As classes begin for the fall 2010 semester, incoming and returning students are welcomed with brand new facilities including a new performing arts center, dining hall, and residence hall. Along with the many eating establishments that Paw Print and South Paw offers, students will have a greater variety of dining choices. The dining hall will be located across from the Student Health Center, which costs $7.25 million and an opening date to be announced, according to the university’s website. As the number of students attending Sam continues to increase, the need for more oncampus housing is necessary. “We have seen over the past years, there’s not enough housing for students,” said Dana Grant, assistant directors for business and operations. The $18 million co-ed dorm is set to open for the fall 2011, open to all classifications, and will be the location of Residence Life. Fine Arts major will have a lot to look forward to with the completion of the new Performance Arts building. The building, which cost $38.5 million, has more than 90,000 square feet of total space, including an 800-seat concert hall, 150- seat dance theater, according to the university’s website.
— See Tuesday’s issue to learn more about Gibson.
Gaertner Honored: The board of regents of the Texas State University System announced the naming of the university’s new Performing Arts Center in honor of President James Gaertner and his wife Nancy. Gaertner officially retires Aug. 31. He was hired in 2001 as the 12th president in the university’s 131-year history. — See future issues for the grand opening of the new Performing Arts Center.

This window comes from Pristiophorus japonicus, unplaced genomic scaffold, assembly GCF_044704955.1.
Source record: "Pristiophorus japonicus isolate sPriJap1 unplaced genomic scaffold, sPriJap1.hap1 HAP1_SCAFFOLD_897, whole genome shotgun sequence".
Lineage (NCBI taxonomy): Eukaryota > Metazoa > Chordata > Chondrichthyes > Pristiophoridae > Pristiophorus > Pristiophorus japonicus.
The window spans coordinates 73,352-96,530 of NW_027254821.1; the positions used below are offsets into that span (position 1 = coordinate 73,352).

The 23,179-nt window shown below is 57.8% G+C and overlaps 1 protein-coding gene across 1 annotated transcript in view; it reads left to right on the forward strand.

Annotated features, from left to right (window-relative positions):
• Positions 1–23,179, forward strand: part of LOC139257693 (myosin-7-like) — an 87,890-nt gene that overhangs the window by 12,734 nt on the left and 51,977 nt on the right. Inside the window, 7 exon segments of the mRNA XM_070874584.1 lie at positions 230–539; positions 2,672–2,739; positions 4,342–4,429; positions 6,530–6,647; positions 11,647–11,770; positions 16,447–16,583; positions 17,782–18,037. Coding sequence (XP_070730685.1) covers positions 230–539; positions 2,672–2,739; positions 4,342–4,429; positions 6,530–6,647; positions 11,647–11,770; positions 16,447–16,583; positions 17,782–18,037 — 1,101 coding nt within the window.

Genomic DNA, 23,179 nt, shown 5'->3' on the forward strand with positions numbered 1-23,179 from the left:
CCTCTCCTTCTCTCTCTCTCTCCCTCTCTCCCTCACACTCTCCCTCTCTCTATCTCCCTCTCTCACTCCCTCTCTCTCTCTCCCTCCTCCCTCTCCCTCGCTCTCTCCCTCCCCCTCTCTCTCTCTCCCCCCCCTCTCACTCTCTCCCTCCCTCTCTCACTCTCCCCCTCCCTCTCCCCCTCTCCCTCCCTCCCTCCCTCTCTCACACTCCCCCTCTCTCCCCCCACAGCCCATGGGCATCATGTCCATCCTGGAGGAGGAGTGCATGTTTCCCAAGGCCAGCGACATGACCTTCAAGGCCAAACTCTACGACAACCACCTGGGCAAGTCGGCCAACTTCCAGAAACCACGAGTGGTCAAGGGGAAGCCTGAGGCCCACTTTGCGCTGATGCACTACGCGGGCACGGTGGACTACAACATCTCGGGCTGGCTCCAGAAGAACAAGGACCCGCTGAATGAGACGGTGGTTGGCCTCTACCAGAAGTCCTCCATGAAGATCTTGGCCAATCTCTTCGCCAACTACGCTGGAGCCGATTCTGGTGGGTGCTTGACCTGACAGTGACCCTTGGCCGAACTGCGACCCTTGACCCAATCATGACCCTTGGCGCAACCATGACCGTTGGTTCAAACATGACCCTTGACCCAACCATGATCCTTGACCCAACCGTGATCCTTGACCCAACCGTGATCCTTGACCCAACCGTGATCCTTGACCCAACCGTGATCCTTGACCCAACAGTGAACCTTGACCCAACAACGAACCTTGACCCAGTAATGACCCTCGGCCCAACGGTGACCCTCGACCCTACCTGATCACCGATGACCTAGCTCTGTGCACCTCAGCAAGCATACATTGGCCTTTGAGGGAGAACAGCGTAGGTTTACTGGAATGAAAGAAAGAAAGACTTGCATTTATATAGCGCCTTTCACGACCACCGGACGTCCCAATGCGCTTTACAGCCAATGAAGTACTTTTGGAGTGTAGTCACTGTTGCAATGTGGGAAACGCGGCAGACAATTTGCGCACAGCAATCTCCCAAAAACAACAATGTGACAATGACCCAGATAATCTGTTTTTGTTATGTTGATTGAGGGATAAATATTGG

Convenience Fee: Visa credit cards will no longer be accepted for student accounts-receivable payments—for tuition payments and fees such as parking tickets. A 2.75 percent convenience fee will be charged to those who pay by Master Card or American Express. Options for making payments without a convenience fee being assessed include online via ACH (e-check), or through the Bursars Office via paper check, cash, money order, or pin debit card. Credit card transactions will no longer be accepted at the Bursar Office but must be done online. The decision to begin charging a convenience fee was largely budgetary, as the burden of the merchant service fees has topped $800,000 annually in recent years,according to Gibson. — See Tuesday’s issue to learn more about the fee.
— See CAMPUS, page 3 Graphics by Jared Wolf | The Houstonian
UNIVERSITY FACE LIFT. The current changes on campus gives a glimpse into a much larger “2010 Master Plan” which will demolish small houses such as King Hall and the Lowman Student Center. Additional housing, several new college buildings, and three structured parking garages will be constructed under the new plan.